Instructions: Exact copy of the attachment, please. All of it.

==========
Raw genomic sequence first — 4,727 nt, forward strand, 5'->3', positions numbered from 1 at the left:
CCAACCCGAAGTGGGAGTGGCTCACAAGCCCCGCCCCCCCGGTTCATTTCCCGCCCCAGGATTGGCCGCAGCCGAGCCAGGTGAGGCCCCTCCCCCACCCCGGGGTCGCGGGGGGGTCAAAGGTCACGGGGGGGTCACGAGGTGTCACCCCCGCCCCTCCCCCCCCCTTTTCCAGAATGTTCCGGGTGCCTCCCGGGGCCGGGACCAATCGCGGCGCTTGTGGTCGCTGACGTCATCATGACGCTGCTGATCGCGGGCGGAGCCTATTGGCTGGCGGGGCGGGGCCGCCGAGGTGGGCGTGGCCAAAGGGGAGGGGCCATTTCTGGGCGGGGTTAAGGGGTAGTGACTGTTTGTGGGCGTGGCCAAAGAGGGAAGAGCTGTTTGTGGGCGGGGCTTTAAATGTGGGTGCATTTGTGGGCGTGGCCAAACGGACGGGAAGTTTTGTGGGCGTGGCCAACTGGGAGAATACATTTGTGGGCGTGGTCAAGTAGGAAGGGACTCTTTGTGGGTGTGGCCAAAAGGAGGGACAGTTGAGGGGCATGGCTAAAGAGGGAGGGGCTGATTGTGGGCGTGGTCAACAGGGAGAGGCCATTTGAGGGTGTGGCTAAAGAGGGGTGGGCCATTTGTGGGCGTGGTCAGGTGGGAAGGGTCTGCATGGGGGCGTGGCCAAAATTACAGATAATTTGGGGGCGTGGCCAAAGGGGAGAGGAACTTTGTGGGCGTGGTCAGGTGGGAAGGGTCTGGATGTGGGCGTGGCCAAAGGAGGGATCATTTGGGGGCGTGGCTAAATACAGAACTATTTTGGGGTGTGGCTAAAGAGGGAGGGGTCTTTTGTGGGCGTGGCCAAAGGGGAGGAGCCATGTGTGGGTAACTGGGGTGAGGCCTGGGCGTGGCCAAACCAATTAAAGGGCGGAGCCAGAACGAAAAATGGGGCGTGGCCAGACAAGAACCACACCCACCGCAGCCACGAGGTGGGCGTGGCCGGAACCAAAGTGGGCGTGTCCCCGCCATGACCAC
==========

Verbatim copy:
Raw genomic sequence first — 4,727 nt, forward strand, 5'->3', positions numbered from 1 at the left:
CCAACCCGAAGTGGGAGTGGCTCACAAGCCCCGCCCCCCCGGTTCATTTCCCGCCCCAGGATTGGCCGCAGCCGAGCCAGGTGAGGCCCCTCCCCCACCCCGGGGTCGCGGGGGGGTCAAAGGTCACGGGGGGGTCACGAGGTGTCACCCCCGCCCCTCCCCCCCCCTTTTCCAGAATGTTCCGGGTGCCTCCCGGGGCCGGGACCAATCGCGGCGCTTGTGGTCGCTGACGTCATCATGACGCTGCTGATCGCGGGCGGAGCCTATTGGCTGGCGGGGCGGGGCCGCCGAGGTGGGCGTGGCCAAAGGGGAGGGGCCATTTCTGGGCGGGGTTAAGGGGTAGTGACTGTTTGTGGGCGTGGCCAAAGAGGGAAGAGCTGTTTGTGGGCGGGGCTTTAAATGTGGGTGCATTTGTGGGCGTGGCCAAACGGACGGGAAGTTTTGTGGGCGTGGCCAACTGGGAGAATACATTTGTGGGCGTGGTCAAGTAGGAAGGGACTCTTTGTGGGTGTGGCCAAAAGGAGGGACAGTTGAGGGGCATGGCTAAAGAGGGAGGGGCTGATTGTGGGCGTGGTCAACAGGGAGAGGCCATTTGAGGGTGTGGCTAAAGAGGGGTGGGCCATTTGTGGGCGTGGTCAGGTGGGAAGGGTCTGCATGGGGGCGTGGCCAAAATTACAGATAATTTGGGGGCGTGGCCAAAGGGGAGAGGAACTTTGTGGGCGTGGTCAGGTGGGAAGGGTCTGGATGTGGGCGTGGCCAAAGGAGGGATCATTTGGGGGCGTGGCTAAATACAGAACTATTTTGGGGTGTGGCTAAAGAGGGAGGGGTCTTTTGTGGGCGTGGCCAAAGGGGAGGAGCCATGTGTGGGTAACTGGGGTGAGGCCTGGGCGTGGCCAAACCAATTAAAGGGCGGAGCCAGAACGAAAAATGGGGCGTGGCCAGACAAGAACCACACCCACCGCAGCCACGAGGTGGGCGTGGCCGGAACCAAAGTGGGCGTGTCCCCGCCATGACCAC